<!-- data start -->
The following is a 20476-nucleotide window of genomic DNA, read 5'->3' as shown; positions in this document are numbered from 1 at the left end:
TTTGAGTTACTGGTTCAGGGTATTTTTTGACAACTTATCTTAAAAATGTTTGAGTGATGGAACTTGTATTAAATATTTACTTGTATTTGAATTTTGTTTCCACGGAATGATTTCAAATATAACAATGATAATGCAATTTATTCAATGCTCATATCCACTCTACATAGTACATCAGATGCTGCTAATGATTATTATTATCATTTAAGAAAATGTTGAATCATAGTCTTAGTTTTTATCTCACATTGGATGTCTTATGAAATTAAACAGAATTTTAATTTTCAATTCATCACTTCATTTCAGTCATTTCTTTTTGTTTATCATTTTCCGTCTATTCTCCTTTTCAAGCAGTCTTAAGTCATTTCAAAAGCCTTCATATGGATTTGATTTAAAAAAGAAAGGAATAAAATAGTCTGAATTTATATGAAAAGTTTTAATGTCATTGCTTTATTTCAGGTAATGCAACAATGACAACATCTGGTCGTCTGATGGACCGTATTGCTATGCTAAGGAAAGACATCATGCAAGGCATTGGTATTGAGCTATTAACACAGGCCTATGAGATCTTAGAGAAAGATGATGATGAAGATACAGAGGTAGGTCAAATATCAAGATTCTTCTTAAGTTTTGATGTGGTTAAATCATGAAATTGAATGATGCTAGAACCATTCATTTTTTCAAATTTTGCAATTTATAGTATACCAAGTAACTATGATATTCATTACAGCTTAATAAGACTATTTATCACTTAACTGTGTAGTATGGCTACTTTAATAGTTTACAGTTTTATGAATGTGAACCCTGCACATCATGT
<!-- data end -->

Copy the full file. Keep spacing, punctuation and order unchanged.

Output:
The following is a 20476-nucleotide window of genomic DNA, read 5'->3' as shown; positions in this document are numbered from 1 at the left end:
TTTGAGTTACTGGTTCAGGGTATTTTTTGACAACTTATCTTAAAAATGTTTGAGTGATGGAACTTGTATTAAATATTTACTTGTATTTGAATTTTGTTTCCACGGAATGATTTCAAATATAACAATGATAATGCAATTTATTCAATGCTCATATCCACTCTACATAGTACATCAGATGCTGCTAATGATTATTATTATCATTTAAGAAAATGTTGAATCATAGTCTTAGTTTTTATCTCACATTGGATGTCTTATGAAATTAAACAGAATTTTAATTTTCAATTCATCACTTCATTTCAGTCATTTCTTTTTGTTTATCATTTTCCGTCTATTCTCCTTTTCAAGCAGTCTTAAGTCATTTCAAAAGCCTTCATATGGATTTGATTTAAAAAAGAAAGGAATAAAATAGTCTGAATTTATATGAAAAGTTTTAATGTCATTGCTTTATTTCAGGTAATGCAACAATGACAACATCTGGTCGTCTGATGGACCGTATTGCTATGCTAAGGAAAGACATCATGCAAGGCATTGGTATTGAGCTATTAACACAGGCCTATGAGATCTTAGAGAAAGATGATGATGAAGATACAGAGGTAGGTCAAATATCAAGATTCTTCTTAAGTTTTGATGTGGTTAAATCATGAAATTGAATGATGCTAGAACCATTCATTTTTTCAAATTTTGCAATTTATAGTATACCAAGTAACTATGATATTCATTACAGCTTAATAAGACTATTTATCACTTAACTGTGTAGTATGGCTACTTTAATAGTTTACAGTTTTATGAATGTGAACCCTGCACATCATGT